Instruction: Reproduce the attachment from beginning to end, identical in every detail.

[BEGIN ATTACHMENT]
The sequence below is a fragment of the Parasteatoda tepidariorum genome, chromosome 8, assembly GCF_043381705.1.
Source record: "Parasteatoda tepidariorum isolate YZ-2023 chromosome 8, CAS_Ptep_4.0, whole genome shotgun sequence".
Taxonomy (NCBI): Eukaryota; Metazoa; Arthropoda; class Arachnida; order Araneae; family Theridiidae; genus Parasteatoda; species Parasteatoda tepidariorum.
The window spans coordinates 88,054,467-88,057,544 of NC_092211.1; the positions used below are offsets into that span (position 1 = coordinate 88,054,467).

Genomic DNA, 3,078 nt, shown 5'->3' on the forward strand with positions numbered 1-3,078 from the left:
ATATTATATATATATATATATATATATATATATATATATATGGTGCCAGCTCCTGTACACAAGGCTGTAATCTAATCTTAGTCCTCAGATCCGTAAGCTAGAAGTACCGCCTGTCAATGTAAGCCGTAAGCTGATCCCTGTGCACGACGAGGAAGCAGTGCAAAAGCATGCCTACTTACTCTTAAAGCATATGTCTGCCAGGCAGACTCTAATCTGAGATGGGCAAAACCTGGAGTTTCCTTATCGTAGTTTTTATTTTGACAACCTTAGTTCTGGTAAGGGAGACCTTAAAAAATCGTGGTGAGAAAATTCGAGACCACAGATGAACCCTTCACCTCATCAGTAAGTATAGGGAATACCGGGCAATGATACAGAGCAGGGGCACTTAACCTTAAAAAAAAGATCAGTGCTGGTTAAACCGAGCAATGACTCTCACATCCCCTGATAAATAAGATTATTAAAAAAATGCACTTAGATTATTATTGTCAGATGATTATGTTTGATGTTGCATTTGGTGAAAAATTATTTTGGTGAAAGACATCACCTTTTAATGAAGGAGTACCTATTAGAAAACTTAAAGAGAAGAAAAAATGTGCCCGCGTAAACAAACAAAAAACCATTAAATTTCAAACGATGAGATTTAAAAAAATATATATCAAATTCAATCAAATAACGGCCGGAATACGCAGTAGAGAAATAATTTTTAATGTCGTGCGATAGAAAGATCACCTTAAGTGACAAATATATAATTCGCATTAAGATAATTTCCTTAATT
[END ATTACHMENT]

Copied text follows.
The sequence below is a fragment of the Parasteatoda tepidariorum genome, chromosome 8, assembly GCF_043381705.1.
Source record: "Parasteatoda tepidariorum isolate YZ-2023 chromosome 8, CAS_Ptep_4.0, whole genome shotgun sequence".
Taxonomy (NCBI): Eukaryota; Metazoa; Arthropoda; class Arachnida; order Araneae; family Theridiidae; genus Parasteatoda; species Parasteatoda tepidariorum.
The window spans coordinates 88,054,467-88,057,544 of NC_092211.1; the positions used below are offsets into that span (position 1 = coordinate 88,054,467).

Genomic DNA, 3,078 nt, shown 5'->3' on the forward strand with positions numbered 1-3,078 from the left:
ATATTATATATATATATATATATATATATATATATATATATGGTGCCAGCTCCTGTACACAAGGCTGTAATCTAATCTTAGTCCTCAGATCCGTAAGCTAGAAGTACCGCCTGTCAATGTAAGCCGTAAGCTGATCCCTGTGCACGACGAGGAAGCAGTGCAAAAGCATGCCTACTTACTCTTAAAGCATATGTCTGCCAGGCAGACTCTAATCTGAGATGGGCAAAACCTGGAGTTTCCTTATCGTAGTTTTTATTTTGACAACCTTAGTTCTGGTAAGGGAGACCTTAAAAAATCGTGGTGAGAAAATTCGAGACCACAGATGAACCCTTCACCTCATCAGTAAGTATAGGGAATACCGGGCAATGATACAGAGCAGGGGCACTTAACCTTAAAAAAAAGATCAGTGCTGGTTAAACCGAGCAATGACTCTCACATCCCCTGATAAATAAGATTATTAAAAAAATGCACTTAGATTATTATTGTCAGATGATTATGTTTGATGTTGCATTTGGTGAAAAATTATTTTGGTGAAAGACATCACCTTTTAATGAAGGAGTACCTATTAGAAAACTTAAAGAGAAGAAAAAATGTGCCCGCGTAAACAAACAAAAAACCATTAAATTTCAAACGATGAGATTTAAAAAAATATATATCAAATTCAATCAAATAACGGCCGGAATACGCAGTAGAGAAATAATTTTTAATGTCGTGCGATAGAAAGATCACCTTAAGTGACAAATATATAATTCGCATTAAGATAATTTCCTTAATT